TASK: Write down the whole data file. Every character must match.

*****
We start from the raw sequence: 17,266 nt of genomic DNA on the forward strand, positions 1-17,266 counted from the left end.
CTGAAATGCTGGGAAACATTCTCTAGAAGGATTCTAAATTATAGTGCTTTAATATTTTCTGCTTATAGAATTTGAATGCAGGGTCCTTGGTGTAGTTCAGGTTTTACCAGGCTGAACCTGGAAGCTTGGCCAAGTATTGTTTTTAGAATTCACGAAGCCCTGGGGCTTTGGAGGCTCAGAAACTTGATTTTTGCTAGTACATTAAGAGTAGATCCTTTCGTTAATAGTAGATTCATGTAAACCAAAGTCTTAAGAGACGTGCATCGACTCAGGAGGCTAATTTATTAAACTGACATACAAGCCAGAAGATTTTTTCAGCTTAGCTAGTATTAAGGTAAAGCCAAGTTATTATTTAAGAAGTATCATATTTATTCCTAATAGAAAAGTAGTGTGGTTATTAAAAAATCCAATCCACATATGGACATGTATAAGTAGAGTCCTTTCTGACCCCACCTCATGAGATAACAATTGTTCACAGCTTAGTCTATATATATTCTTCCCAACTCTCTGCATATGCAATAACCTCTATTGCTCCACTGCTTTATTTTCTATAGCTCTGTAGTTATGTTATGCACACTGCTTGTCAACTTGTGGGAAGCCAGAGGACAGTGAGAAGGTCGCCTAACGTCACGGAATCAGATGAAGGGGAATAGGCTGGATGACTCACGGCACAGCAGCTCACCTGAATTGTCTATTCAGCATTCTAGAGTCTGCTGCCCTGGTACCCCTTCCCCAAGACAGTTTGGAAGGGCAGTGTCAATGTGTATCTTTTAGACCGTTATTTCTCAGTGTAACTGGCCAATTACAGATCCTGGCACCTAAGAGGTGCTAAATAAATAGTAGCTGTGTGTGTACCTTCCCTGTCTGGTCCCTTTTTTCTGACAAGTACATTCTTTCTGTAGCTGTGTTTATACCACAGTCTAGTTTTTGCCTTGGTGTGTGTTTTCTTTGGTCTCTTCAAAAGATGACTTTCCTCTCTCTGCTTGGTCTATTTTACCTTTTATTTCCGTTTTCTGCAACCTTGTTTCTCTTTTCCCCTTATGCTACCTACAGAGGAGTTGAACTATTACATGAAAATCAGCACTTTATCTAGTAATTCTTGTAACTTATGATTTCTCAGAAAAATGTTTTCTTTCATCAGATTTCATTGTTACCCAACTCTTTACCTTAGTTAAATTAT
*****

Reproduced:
We start from the raw sequence: 17,266 nt of genomic DNA on the forward strand, positions 1-17,266 counted from the left end.
CTGAAATGCTGGGAAACATTCTCTAGAAGGATTCTAAATTATAGTGCTTTAATATTTTCTGCTTATAGAATTTGAATGCAGGGTCCTTGGTGTAGTTCAGGTTTTACCAGGCTGAACCTGGAAGCTTGGCCAAGTATTGTTTTTAGAATTCACGAAGCCCTGGGGCTTTGGAGGCTCAGAAACTTGATTTTTGCTAGTACATTAAGAGTAGATCCTTTCGTTAATAGTAGATTCATGTAAACCAAAGTCTTAAGAGACGTGCATCGACTCAGGAGGCTAATTTATTAAACTGACATACAAGCCAGAAGATTTTTTCAGCTTAGCTAGTATTAAGGTAAAGCCAAGTTATTATTTAAGAAGTATCATATTTATTCCTAATAGAAAAGTAGTGTGGTTATTAAAAAATCCAATCCACATATGGACATGTATAAGTAGAGTCCTTTCTGACCCCACCTCATGAGATAACAATTGTTCACAGCTTAGTCTATATATATTCTTCCCAACTCTCTGCATATGCAATAACCTCTATTGCTCCACTGCTTTATTTTCTATAGCTCTGTAGTTATGTTATGCACACTGCTTGTCAACTTGTGGGAAGCCAGAGGACAGTGAGAAGGTCGCCTAACGTCACGGAATCAGATGAAGGGGAATAGGCTGGATGACTCACGGCACAGCAGCTCACCTGAATTGTCTATTCAGCATTCTAGAGTCTGCTGCCCTGGTACCCCTTCCCCAAGACAGTTTGGAAGGGCAGTGTCAATGTGTATCTTTTAGACCGTTATTTCTCAGTGTAACTGGCCAATTACAGATCCTGGCACCTAAGAGGTGCTAAATAAATAGTAGCTGTGTGTGTACCTTCCCTGTCTGGTCCCTTTTTTCTGACAAGTACATTCTTTCTGTAGCTGTGTTTATACCACAGTCTAGTTTTTGCCTTGGTGTGTGTTTTCTTTGGTCTCTTCAAAAGATGACTTTCCTCTCTCTGCTTGGTCTATTTTACCTTTTATTTCCGTTTTCTGCAACCTTGTTTCTCTTTTCCCCTTATGCTACCTACAGAGGAGTTGAACTATTACATGAAAATCAGCACTTTATCTAGTAATTCTTGTAACTTATGATTTCTCAGAAAAATGTTTTCTTTCATCAGATTTCATTGTTACCCAACTCTTTACCTTAGTTAAATTAT